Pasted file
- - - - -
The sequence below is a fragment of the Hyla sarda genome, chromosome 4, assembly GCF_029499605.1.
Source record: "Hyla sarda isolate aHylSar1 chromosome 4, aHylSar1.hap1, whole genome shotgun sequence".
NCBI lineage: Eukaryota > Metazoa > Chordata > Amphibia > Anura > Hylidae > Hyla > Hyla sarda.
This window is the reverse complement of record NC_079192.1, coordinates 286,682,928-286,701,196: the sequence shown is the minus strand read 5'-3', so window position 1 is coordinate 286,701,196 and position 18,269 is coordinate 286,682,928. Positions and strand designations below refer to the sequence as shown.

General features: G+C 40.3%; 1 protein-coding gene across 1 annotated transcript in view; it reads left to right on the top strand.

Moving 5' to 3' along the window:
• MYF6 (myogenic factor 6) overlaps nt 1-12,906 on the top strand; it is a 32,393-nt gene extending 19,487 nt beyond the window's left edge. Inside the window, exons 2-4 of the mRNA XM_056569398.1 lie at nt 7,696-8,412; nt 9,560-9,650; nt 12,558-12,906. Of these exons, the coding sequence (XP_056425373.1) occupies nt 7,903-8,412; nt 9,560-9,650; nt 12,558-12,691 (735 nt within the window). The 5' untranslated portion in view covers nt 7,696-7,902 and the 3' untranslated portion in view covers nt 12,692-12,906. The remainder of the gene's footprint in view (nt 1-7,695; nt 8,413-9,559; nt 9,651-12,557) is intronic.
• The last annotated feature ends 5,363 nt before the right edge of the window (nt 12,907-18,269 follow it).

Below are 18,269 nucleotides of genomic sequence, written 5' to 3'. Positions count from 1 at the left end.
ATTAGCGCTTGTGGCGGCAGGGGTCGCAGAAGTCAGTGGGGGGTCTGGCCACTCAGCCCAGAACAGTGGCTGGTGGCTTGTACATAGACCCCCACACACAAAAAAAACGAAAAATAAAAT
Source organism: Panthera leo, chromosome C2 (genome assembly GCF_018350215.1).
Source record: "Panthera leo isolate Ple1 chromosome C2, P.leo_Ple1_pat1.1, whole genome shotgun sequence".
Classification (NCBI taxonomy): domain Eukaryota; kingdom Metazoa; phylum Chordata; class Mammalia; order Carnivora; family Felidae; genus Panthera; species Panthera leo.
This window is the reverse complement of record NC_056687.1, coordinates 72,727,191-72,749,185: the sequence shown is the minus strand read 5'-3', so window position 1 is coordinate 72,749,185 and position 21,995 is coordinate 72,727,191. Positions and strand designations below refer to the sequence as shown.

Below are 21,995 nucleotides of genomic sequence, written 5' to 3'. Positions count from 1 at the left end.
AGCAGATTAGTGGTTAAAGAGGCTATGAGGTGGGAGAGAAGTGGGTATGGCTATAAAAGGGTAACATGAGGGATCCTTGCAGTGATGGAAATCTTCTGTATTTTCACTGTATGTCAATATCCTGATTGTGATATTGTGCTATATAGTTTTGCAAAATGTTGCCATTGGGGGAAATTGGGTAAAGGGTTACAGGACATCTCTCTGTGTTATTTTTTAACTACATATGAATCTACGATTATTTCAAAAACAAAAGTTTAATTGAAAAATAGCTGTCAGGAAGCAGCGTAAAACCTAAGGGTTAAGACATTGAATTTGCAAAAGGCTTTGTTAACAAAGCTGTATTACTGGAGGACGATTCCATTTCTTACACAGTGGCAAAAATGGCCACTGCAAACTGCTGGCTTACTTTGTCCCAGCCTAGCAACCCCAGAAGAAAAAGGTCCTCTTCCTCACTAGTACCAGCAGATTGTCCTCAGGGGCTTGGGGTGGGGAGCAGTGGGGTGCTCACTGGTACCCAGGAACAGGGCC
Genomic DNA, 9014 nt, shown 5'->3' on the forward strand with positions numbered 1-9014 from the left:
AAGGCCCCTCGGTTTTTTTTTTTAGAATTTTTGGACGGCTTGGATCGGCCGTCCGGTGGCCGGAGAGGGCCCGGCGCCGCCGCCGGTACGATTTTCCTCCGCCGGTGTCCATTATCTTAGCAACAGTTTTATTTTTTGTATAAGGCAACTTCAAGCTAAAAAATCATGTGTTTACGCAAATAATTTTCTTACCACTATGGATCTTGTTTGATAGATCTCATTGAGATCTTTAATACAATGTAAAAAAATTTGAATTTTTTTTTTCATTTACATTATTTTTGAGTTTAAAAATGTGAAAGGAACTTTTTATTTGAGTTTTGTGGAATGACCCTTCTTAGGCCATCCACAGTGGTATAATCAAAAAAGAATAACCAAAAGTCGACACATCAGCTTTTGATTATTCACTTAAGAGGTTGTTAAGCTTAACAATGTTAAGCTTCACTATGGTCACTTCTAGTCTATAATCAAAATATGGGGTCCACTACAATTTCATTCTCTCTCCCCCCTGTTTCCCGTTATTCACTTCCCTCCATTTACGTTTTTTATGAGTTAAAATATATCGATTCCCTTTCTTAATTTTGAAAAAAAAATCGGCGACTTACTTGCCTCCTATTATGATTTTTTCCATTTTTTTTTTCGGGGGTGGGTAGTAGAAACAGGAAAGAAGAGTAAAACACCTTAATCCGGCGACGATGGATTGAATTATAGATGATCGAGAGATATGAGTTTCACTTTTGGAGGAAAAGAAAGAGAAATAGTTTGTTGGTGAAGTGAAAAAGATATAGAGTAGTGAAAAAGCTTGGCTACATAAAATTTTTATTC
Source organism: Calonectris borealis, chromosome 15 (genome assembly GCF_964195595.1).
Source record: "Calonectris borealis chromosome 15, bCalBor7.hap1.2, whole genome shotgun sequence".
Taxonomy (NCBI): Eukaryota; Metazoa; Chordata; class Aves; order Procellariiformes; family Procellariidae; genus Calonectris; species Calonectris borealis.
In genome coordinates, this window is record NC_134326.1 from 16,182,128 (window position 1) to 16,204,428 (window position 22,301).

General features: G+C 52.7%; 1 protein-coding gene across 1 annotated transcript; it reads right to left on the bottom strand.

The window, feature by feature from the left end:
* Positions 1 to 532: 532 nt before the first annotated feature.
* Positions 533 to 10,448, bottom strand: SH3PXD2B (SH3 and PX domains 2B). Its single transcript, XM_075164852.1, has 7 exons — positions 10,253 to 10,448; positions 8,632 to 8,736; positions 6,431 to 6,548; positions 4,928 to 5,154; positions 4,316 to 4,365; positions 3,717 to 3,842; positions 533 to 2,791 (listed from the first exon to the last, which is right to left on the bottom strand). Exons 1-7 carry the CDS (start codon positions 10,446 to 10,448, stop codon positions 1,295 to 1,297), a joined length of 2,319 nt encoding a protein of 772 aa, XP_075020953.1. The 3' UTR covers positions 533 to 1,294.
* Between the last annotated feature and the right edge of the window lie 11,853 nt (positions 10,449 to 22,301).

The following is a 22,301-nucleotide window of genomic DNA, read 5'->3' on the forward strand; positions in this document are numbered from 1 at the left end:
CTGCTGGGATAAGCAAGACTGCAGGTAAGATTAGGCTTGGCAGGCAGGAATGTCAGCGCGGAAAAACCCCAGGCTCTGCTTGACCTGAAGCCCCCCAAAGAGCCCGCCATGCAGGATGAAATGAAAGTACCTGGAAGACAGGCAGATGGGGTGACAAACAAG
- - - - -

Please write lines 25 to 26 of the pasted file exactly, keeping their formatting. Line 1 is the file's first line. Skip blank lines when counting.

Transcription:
* Positions 1 to 532: 532 nt before the first annotated feature.
* Positions 533 to 10,448, bottom strand: SH3PXD2B (SH3 and PX domains 2B). Its single transcript, XM_075164852.1, has 7 exons — positions 10,253 to 10,448; positions 8,632 to 8,736; positions 6,431 to 6,548; positions 4,928 to 5,154; positions 4,316 to 4,365; positions 3,717 to 3,842; positions 533 to 2,791 (listed from the first exon to the last, which is right to left on the bottom strand). Exons 1-7 carry the CDS (start codon positions 10,446 to 10,448, stop codon positions 1,295 to 1,297), a joined length of 2,319 nt encoding a protein of 772 aa, XP_075020953.1. The 3' UTR covers positions 533 to 1,294.